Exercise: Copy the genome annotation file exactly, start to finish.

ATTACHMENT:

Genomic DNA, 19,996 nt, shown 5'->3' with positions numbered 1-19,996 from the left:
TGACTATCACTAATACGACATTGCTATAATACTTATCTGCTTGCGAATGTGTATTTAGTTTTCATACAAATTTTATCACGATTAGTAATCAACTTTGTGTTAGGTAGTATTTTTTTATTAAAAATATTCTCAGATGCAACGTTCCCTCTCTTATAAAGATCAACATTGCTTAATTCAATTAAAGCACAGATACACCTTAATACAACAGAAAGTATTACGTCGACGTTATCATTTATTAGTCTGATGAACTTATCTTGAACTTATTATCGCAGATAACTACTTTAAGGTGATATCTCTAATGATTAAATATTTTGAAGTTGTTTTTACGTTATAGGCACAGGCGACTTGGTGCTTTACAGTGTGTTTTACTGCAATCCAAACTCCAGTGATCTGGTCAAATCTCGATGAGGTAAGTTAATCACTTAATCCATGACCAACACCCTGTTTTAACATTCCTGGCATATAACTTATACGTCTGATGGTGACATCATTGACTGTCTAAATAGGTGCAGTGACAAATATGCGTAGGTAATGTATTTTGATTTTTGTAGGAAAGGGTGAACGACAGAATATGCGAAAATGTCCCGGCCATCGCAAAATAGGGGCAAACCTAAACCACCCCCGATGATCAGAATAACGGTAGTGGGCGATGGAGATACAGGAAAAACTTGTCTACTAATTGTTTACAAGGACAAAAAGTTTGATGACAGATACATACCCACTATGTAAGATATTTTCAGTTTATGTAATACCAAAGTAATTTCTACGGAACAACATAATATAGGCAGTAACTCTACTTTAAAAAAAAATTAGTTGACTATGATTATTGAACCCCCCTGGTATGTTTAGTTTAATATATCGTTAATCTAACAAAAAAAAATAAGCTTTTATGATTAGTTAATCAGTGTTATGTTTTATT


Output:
Genomic DNA, 19,996 nt, shown 5'->3' with positions numbered 1-19,996 from the left:
TGACTATCACTAATACGACATTGCTATAATACTTATCTGCTTGCGAATGTGTATTTAGTTTTCATACAAATTTTATCACGATTAGTAATCAACTTTGTGTTAGGTAGTATTTTTTTATTAAAAATATTCTCAGATGCAACGTTCCCTCTCTTATAAAGATCAACATTGCTTAATTCAATTAAAGCACAGATACACCTTAATACAACAGAAAGTATTACGTCGACGTTATCATTTATTAGTCTGATGAACTTATCTTGAACTTATTATCGCAGATAACTACTTTAAGGTGATATCTCTAATGATTAAATATTTTGAAGTTGTTTTTACGTTATAGGCACAGGCGACTTGGTGCTTTACAGTGTGTTTTACTGCAATCCAAACTCCAGTGATCTGGTCAAATCTCGATGAGGTAAGTTAATCACTTAATCCATGACCAACACCCTGTTTTAACATTCCTGGCATATAACTTATACGTCTGATGGTGACATCATTGACTGTCTAAATAGGTGCAGTGACAAATATGCGTAGGTAATGTATTTTGATTTTTGTAGGAAAGGGTGAACGACAGAATATGCGAAAATGTCCCGGCCATCGCAAAATAGGGGCAAACCTAAACCACCCCCGATGATCAGAATAACGGTAGTGGGCGATGGAGATACAGGAAAAACTTGTCTACTAATTGTTTACAAGGACAAAAAGTTTGATGACAGATACATACCCACTATGTAAGATATTTTCAGTTTATGTAATACCAAAGTAATTTCTACGGAACAACATAATATAGGCAGTAACTCTACTTTAAAAAAAAATTAGTTGACTATGATTATTGAACCCCCCTGGTATGTTTAGTTTAATATATCGTTAATCTAACAAAAAAAAATAAGCTTTTATGATTAGTTAATCAGTGTTATGTTTTATT